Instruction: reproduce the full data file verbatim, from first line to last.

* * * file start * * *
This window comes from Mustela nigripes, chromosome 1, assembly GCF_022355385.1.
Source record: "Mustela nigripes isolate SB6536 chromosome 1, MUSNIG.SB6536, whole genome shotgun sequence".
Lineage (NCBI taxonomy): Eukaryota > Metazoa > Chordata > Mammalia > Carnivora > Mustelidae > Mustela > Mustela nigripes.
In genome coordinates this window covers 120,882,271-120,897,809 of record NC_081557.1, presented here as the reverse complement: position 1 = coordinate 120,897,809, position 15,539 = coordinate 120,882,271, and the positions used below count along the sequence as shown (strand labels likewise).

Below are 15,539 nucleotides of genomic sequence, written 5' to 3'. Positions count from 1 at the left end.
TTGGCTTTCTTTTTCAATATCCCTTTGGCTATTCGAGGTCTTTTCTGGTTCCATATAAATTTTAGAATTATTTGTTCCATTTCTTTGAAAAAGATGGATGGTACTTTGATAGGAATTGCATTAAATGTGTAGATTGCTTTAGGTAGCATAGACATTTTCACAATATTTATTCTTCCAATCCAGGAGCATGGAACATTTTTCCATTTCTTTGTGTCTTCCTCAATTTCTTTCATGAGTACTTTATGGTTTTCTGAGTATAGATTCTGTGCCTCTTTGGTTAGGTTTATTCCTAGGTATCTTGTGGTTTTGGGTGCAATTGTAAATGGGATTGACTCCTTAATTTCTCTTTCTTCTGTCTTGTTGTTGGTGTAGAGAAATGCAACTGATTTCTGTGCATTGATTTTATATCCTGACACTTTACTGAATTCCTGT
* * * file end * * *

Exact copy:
This window comes from Mustela nigripes, chromosome 1, assembly GCF_022355385.1.
Source record: "Mustela nigripes isolate SB6536 chromosome 1, MUSNIG.SB6536, whole genome shotgun sequence".
Lineage (NCBI taxonomy): Eukaryota > Metazoa > Chordata > Mammalia > Carnivora > Mustelidae > Mustela > Mustela nigripes.
In genome coordinates this window covers 120,882,271-120,897,809 of record NC_081557.1, presented here as the reverse complement: position 1 = coordinate 120,897,809, position 15,539 = coordinate 120,882,271, and the positions used below count along the sequence as shown (strand labels likewise).

Below are 15,539 nucleotides of genomic sequence, written 5' to 3'. Positions count from 1 at the left end.
TTGGCTTTCTTTTTCAATATCCCTTTGGCTATTCGAGGTCTTTTCTGGTTCCATATAAATTTTAGAATTATTTGTTCCATTTCTTTGAAAAAGATGGATGGTACTTTGATAGGAATTGCATTAAATGTGTAGATTGCTTTAGGTAGCATAGACATTTTCACAATATTTATTCTTCCAATCCAGGAGCATGGAACATTTTTCCATTTCTTTGTGTCTTCCTCAATTTCTTTCATGAGTACTTTATGGTTTTCTGAGTATAGATTCTGTGCCTCTTTGGTTAGGTTTATTCCTAGGTATCTTGTGGTTTTGGGTGCAATTGTAAATGGGATTGACTCCTTAATTTCTCTTTCTTCTGTCTTGTTGTTGGTGTAGAGAAATGCAACTGATTTCTGTGCATTGATTTTATATCCTGACACTTTACTGAATTCCTGT